Zhang, F., Barboric, M., Blackwell, T. K. & Peterlin, B. M. A model of repression: CTD analogs and PIE-1 inhibit transcriptional elongation by P-TEFb. Genes Dev. 17, 748–758 (2003)

    CAS  Article  Google Scholar 

  8. 8

    Nakamura, A., Amikura, R., Mukai, M., Kobayashi, S. & Lasko, P. F. Requirement for a noncoding RNA in Drosophila polar granules for germ cell establishment. Science 274, 2075–2079 (1996)

    CAS  Article  ADS  Google Scholar 

  9. 9

    Martinho, R. G., Kunwar, P. S., Casanova, J. & Lehmann, R. A noncoding RNA is required for the repression of RNApolII-dependent transcription in primordial germ cells. Curr. Biol. 14, 159–165 (2004)

    CAS  Article  Google Scholar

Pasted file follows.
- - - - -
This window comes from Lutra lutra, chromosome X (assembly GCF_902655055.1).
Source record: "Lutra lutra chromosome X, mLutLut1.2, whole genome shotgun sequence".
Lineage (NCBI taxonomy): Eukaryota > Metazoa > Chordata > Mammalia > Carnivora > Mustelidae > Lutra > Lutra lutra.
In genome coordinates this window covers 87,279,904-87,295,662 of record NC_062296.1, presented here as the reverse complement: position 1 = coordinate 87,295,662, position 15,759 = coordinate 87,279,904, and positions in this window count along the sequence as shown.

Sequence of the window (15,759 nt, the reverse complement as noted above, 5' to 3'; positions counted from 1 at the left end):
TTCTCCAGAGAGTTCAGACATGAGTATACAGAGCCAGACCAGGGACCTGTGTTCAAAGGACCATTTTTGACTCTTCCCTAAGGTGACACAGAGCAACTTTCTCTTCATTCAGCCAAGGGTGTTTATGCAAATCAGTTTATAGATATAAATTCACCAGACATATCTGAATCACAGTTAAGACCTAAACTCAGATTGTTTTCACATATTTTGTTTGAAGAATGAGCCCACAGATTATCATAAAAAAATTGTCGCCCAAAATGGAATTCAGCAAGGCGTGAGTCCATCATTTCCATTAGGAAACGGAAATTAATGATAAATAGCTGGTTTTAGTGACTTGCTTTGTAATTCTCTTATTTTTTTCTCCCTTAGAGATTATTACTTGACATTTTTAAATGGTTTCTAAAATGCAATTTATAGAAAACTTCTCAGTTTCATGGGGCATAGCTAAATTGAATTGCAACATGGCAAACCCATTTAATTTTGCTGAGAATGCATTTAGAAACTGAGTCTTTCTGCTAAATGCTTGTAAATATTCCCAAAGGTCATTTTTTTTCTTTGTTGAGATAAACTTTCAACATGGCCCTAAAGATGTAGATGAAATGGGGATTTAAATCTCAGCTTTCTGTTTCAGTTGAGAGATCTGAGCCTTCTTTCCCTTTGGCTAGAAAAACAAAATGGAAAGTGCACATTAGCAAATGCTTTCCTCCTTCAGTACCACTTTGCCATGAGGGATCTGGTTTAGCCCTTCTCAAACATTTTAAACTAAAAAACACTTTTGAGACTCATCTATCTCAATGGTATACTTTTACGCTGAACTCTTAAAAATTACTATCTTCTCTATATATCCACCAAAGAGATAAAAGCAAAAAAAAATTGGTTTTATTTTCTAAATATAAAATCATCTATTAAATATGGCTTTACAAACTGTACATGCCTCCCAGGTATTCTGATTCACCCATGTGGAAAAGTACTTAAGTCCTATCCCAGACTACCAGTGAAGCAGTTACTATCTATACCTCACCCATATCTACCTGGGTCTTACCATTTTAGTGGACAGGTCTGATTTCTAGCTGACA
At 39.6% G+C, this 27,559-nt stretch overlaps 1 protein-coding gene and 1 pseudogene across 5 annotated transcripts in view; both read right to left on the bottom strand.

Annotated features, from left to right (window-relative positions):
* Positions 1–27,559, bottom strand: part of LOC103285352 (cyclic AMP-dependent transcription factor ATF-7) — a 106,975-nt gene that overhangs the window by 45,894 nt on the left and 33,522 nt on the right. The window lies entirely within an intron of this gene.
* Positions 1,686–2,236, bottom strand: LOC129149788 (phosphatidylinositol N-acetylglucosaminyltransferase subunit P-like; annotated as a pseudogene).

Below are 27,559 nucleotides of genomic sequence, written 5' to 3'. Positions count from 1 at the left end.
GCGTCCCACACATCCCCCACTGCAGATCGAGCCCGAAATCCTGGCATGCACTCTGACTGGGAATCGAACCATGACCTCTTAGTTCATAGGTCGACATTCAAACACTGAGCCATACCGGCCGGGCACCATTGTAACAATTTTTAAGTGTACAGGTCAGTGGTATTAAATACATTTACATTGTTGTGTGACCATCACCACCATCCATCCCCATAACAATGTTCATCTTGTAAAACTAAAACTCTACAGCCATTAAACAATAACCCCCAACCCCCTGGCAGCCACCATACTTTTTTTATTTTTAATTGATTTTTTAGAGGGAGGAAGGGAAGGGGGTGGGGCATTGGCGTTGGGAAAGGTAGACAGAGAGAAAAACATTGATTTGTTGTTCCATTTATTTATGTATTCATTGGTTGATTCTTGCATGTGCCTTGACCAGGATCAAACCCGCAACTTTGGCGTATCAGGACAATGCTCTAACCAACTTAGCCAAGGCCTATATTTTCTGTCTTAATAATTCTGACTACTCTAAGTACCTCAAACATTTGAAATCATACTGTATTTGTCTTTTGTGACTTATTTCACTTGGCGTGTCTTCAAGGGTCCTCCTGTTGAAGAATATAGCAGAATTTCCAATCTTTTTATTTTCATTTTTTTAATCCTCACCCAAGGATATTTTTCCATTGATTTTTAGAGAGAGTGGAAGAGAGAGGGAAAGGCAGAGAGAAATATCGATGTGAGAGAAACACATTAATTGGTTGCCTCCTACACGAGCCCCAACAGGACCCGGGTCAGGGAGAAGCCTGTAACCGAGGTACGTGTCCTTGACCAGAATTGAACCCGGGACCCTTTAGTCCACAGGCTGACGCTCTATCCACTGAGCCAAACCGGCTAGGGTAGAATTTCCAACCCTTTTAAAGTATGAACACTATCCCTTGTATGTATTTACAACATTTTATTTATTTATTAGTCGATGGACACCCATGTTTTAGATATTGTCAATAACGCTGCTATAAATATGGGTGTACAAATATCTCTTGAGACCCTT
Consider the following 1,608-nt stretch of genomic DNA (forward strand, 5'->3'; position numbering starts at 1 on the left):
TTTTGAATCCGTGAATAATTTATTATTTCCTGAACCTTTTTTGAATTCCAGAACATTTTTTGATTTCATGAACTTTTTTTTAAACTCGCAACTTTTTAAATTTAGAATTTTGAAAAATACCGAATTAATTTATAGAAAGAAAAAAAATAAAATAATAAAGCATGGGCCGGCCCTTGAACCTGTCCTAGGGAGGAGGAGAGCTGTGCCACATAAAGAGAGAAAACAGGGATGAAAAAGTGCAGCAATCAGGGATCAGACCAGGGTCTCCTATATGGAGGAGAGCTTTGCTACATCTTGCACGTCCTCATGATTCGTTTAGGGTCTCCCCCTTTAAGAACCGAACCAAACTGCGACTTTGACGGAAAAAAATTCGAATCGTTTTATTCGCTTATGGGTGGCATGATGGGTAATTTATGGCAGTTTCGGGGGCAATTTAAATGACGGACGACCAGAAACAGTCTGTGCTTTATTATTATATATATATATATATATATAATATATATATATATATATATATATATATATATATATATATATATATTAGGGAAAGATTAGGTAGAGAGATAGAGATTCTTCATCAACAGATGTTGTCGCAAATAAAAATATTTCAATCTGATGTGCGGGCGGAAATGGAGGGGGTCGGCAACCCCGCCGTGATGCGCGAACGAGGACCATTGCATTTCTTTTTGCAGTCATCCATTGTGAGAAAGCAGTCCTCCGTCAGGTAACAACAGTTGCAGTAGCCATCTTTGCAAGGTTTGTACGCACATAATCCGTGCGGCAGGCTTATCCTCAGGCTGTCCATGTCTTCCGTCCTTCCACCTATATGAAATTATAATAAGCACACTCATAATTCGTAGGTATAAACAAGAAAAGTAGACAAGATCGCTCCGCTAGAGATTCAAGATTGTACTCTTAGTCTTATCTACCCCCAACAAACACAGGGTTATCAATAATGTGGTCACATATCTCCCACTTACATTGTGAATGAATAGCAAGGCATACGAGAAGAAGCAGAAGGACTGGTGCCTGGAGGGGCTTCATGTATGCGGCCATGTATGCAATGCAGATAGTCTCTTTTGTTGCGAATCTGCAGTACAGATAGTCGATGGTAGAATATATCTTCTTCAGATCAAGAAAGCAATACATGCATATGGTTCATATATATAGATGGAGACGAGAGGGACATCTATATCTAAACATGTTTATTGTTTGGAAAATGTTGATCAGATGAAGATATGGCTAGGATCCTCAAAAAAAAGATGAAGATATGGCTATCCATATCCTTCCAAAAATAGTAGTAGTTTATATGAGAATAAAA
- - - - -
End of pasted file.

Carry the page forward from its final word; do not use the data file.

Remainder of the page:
10. 10

    Deshpande, G., Calhoun, G. & Schedl, P. Overlapping mechanisms function to establish transcriptional quiescence in the embryonic Drosophila germline. Development 131, 1247–1257 (2004)

    CAS  Article  Google Scholar 

  11. 11

    Shim, E. Y., Walker, A. K., Shi, Y. & Blackwell, T. K. CDK-9/cyclin T (P-TEFb) is required in two postinitiation pathways for transcription in the C. elegans embryo. Genes Dev. 16, 2135–2146 (2002)

    CAS  Article  Google Scholar 

  12. 12

    Ni, Z., Schwartz, B. E., Werner, J., Suarez, J.-R. & Lis, J. T. Coordination of transcription, RNA processing, and surveillance by P-TEFb kinase on heat shock genes. Mol. Cell 13, 55–65 (2004)

    CAS  Article  Google Scholar 

  13. 13

    Peterlin, B. M. & Price, D. H. Controlling the elongation phase of transcription with P-TEFb. Mol. Cell 23, 297–305 (2006)

    CAS  Article  Google Scholar 

  14. 14